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The Minsky Moment: Comment: The New Yorkerhttp://www.newyorker.com/talk/comment/2008/02/04/080204taco_talk_...1 of 27/13/2008 9:01 PM
by John Cassidy
FEBRUARY 4, 2008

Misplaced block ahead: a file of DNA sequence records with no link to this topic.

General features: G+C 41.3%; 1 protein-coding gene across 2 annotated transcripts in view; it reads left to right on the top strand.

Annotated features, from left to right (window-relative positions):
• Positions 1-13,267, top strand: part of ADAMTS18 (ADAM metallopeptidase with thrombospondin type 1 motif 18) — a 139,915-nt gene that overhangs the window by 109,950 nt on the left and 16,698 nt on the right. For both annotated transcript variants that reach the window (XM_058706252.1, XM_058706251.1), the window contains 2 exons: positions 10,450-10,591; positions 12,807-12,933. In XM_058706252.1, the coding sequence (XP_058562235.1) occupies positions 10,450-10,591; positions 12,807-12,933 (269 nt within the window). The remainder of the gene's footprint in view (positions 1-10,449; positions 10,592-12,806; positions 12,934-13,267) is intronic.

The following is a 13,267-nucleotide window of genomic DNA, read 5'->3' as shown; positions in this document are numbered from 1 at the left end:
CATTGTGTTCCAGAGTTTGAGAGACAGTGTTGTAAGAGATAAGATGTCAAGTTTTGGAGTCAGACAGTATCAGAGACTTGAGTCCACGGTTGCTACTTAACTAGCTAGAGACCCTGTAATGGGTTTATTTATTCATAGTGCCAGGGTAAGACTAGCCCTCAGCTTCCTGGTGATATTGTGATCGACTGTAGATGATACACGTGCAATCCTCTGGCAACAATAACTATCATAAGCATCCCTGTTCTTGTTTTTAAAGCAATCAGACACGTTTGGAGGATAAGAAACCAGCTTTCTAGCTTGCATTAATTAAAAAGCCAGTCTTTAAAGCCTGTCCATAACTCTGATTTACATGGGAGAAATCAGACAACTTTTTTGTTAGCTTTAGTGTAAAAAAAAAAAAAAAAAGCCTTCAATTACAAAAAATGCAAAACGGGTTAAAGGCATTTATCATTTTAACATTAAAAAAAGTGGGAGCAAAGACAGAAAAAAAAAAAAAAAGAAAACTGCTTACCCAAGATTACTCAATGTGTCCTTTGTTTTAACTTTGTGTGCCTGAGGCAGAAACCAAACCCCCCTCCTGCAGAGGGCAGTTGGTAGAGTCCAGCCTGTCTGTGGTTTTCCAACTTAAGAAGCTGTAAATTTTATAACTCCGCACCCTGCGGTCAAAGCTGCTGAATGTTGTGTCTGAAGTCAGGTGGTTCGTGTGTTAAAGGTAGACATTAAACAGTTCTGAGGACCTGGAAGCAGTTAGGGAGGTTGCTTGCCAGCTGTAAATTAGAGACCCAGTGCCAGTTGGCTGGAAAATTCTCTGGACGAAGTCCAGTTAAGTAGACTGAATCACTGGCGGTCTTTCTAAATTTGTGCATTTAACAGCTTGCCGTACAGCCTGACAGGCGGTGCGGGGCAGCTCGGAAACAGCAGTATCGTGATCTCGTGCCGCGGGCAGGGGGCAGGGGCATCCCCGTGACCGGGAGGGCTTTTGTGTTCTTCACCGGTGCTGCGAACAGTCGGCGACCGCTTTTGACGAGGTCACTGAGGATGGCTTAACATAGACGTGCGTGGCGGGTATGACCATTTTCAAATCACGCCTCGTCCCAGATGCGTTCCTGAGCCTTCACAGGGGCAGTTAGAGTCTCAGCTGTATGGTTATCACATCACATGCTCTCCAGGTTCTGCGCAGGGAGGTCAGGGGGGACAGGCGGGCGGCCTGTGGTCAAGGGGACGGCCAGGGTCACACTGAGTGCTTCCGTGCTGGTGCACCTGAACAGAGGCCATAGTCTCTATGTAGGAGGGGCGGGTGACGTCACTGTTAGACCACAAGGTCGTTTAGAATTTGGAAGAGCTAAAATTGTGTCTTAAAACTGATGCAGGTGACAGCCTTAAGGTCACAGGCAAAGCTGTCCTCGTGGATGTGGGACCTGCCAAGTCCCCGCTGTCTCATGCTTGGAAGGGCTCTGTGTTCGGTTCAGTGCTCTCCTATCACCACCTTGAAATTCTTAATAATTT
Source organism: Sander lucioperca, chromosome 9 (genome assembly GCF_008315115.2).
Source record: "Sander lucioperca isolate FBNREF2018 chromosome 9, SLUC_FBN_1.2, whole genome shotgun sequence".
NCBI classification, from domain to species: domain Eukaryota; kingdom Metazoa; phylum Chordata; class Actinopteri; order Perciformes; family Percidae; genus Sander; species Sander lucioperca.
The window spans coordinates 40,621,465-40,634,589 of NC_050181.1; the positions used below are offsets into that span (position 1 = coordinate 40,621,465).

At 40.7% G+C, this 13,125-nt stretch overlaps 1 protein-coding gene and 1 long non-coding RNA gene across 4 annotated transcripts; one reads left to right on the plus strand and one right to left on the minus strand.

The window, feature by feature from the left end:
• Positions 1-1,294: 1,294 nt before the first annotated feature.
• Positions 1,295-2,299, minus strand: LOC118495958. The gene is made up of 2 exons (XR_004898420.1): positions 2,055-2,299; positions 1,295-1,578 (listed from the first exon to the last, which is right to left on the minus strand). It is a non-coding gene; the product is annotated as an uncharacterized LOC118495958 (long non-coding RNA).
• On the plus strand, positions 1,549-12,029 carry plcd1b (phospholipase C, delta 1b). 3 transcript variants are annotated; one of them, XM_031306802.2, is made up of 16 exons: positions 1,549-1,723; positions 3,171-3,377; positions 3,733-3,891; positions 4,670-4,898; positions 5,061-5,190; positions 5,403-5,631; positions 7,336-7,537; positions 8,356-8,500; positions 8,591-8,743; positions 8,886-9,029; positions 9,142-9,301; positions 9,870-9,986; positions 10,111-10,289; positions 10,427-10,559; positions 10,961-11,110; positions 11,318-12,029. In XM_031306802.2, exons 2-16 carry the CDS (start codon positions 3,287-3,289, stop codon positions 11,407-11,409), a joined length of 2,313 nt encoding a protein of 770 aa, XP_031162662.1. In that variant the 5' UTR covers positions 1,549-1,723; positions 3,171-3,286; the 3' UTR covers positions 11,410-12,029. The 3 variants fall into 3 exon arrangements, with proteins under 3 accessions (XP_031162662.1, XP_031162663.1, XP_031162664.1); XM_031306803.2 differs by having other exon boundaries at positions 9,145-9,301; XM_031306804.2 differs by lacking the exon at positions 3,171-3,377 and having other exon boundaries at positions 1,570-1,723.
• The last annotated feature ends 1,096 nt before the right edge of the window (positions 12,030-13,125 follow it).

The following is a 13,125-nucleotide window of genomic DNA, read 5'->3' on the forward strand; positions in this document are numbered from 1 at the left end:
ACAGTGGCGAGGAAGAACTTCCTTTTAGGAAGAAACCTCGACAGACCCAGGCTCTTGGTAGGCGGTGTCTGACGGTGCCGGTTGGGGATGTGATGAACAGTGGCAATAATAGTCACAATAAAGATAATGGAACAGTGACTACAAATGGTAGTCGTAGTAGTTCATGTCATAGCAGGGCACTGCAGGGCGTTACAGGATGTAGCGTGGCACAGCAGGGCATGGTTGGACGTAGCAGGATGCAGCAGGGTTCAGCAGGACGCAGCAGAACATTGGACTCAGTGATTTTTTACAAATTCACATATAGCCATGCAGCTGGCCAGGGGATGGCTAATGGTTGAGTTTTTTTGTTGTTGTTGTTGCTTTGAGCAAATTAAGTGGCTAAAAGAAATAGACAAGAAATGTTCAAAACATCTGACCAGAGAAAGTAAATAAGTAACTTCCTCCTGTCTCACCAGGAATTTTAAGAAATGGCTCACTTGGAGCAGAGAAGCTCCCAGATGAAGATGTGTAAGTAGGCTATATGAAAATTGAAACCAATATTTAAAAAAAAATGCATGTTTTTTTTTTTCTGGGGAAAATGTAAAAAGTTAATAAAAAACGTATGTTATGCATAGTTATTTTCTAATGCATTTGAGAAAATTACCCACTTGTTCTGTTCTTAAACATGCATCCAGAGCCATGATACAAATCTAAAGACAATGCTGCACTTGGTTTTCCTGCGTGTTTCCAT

wenty-five years ago, when most economists were extolling the virtues of financial deregulation and innovation, amaverick named Hyman P. Minsky maintained a more negative view of Wall Street; in fact, he noted that bankers,traders, and other financiers periodically played the role of arsonists, setting the entire economy ablaze. Wall Street encouragedbusinesses and individuals to take on too much risk, he believed, generating ruinous boom-and-bust cycles. The only way tobreak this pattern was for the government to step in and regulate the moneymen.Many of Minsky’s colleagues regarded his “financial-instability hypothesis,” which he first developed in thenineteen-sixties, as radical, if not crackpot. Today, with the subprime crisis seemingly on the verge of metamorphosing into arecession, references to it have become commonplace on financial Web sites and in the reports of Wall Street analysts.Minsky’s hypothesis is well worth revisiting. In trying to revive the economy, President Bush and the House have alreadyagreed on the outlines of a “stimulus package,” but the first stage in curing any malady is making a correct diagnosis.Minsky, who died in 1996, at the age of seventy-seven, earned a Ph.D. from Harvard and taught at Brown, Berkeley, andWashington University. He didn’t have anything against financial institutions—for many years, he served as a director of theMark Twain Bank, in St. Louis—but he knew more about how they worked than most deskbound economists. There arebasically five stages in Minsky’s model of the credit cycle: displacement, boom, euphoria, profit taking, and panic. Adisplacement occurs when investors get excited about something—an invention, such as the Internet, or a war, or an abruptchange of economic policy. The current cycle began in 2003, with the Fed chief Alan Greenspan’s decision to reduceshort-term interest rates to one per cent, and an unexpected influx of foreign money, particularly Chinese money, into U.S.Treasury bonds. With the cost of borrowing—mortgage rates, in particular—at historic lows, a speculative real-estate boomquickly developed that was much bigger, in terms of over-all valuation, than the previous bubble in technology stocks.As a boom leads to euphoria, Minsky said, banks and other commercial lenders extend credit to ever more dubiousborrowers, often creating new financial instruments to do the job. During the nineteen-eighties, junk bonds played that role.More recently, it was the securitization of mortgages, which enabled banks to provide home loans without worrying if they

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